"I decided to act because I was annoyed that they had robbed a lot of classes, and a lot of people were missing $20."

Harry drew on know-how acquired from hours spent glued to the History Channel, his favourite program being a documentary about Vietcong-made traps in the Vietnam War.

On the fourth day, he placed a mouse trap with a $5 note attached in his school bag during recess.

He had squirted the device's main bar and metal fittings with green food colouring, cutting a small hole in the note and securing it on the bait hook with sticky tape, so that the thief would have to wrestle with it, thereby setting off the spring and getting hit with the coloured bar.

To his surprise, the thieves took the bait and - after he spread the word among classmates - a witch-hunt began.

"I thought 'Oh my God, I might catch these guys'," Harry said. "Everybody was running around seeing who had green on their fingers."

One of the offenders was caught green-handed en route to the bathroom in a desperate bid to wash off the evidence. The younger boy confessed his guilt. An accomplice in the same year was also nabbed.

The pair had amassed a booty of $165 from their crime spree - blowing $15 on lollies at the canteen. Harry's mother, Michaela, 38, a nurse, could not be more proud of her son. She said she had grown up around mousetraps and did not believe any child could have been seriously injured.

"Harry has a strong concept of fairness and didn't want to see anyone else lose their money," Mrs Cordaiy said. "Initially, the vice-principal had to say it was a little extreme and we don't condone it - but privately teachers were, like, 'Good on you, mate'.

"[The offenders] probably just didn't realise how much trouble they'd really caused. This is the northern beaches, for God's sake. Nobody is that poor."

When he's not busy fighting crime, Harry plays rugby union and league and dreams of putting his technical skills to use as an engineer. He has been voted in as a school leader next year.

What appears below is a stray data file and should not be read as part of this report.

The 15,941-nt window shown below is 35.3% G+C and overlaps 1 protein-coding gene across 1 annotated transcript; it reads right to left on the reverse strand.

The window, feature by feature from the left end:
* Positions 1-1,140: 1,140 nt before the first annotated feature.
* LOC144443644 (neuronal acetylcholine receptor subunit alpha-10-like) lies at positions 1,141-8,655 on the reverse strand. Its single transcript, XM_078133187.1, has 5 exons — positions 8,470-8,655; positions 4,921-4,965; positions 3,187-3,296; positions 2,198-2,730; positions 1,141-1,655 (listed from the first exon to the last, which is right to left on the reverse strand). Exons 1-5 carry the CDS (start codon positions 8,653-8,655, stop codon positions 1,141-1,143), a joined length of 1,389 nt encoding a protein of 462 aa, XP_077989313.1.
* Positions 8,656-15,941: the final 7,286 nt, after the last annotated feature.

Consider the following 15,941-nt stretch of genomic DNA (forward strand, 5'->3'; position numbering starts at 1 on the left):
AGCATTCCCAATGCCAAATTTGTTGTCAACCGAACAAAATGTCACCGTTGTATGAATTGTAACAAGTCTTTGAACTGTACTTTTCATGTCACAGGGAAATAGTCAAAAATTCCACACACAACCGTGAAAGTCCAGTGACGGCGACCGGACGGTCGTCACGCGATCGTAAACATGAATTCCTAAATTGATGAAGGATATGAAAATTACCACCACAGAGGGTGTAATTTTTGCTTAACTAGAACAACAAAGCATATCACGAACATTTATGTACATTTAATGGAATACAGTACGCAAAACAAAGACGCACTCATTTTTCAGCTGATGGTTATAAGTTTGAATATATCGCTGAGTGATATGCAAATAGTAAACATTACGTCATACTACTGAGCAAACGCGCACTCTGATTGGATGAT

Principal Rob Richmond said the two students involved in taking the money had been disciplined.

Sunday, December 23, 2007

10-Year Chinese Haunting Finally Debunked

This 5 story “haunted” building in the GuangXi province of China has scared most of it’s owners away.

Anyone who ever lived in the house, heard horribly spooky sounds coming from somewhere in the house.

In ten years, the house has been sold to four different owners, and soon after each moved in, they moved out because of the haunting.

The building is actually very nice and used to be valued at about $34,000, but with the haunting no one wanted to buy it until two brothers paid $6,500 and bought it.

The small town Chan brothers did not believe in haunted houses and could not pass on the great price for such a large building.

Each night, the brothers would hold their breath and try to find where in the house the noise was coming from.

After numerous nights of searching, they figured out the noise sounded like something flapping in the water and it came from the bathroom pipe on the first floor.

The decided to break the pipe open and immediately found what was haunting the house.

About 10 catfish were found swimming in the sewer. Two were about 10 pounds and the rest were about 5 pounds each.

So it turns out the haunting was nothing more than some catfish in the sewer system, but… how did they get their in the first place?

In 1995, the first owner of the house was a catfish lover.

One day, he bought a bucket full of cat fish for dinner and left them in the bathroom waiting to be gutted. Apparently, two of them escaped through the toilet bowl and made a happy family of 10 living in the sewage pond.

Now that the ghost is gone, the price tag of the house soon rocketed to over $133,000. Not too bad for a little myth busting…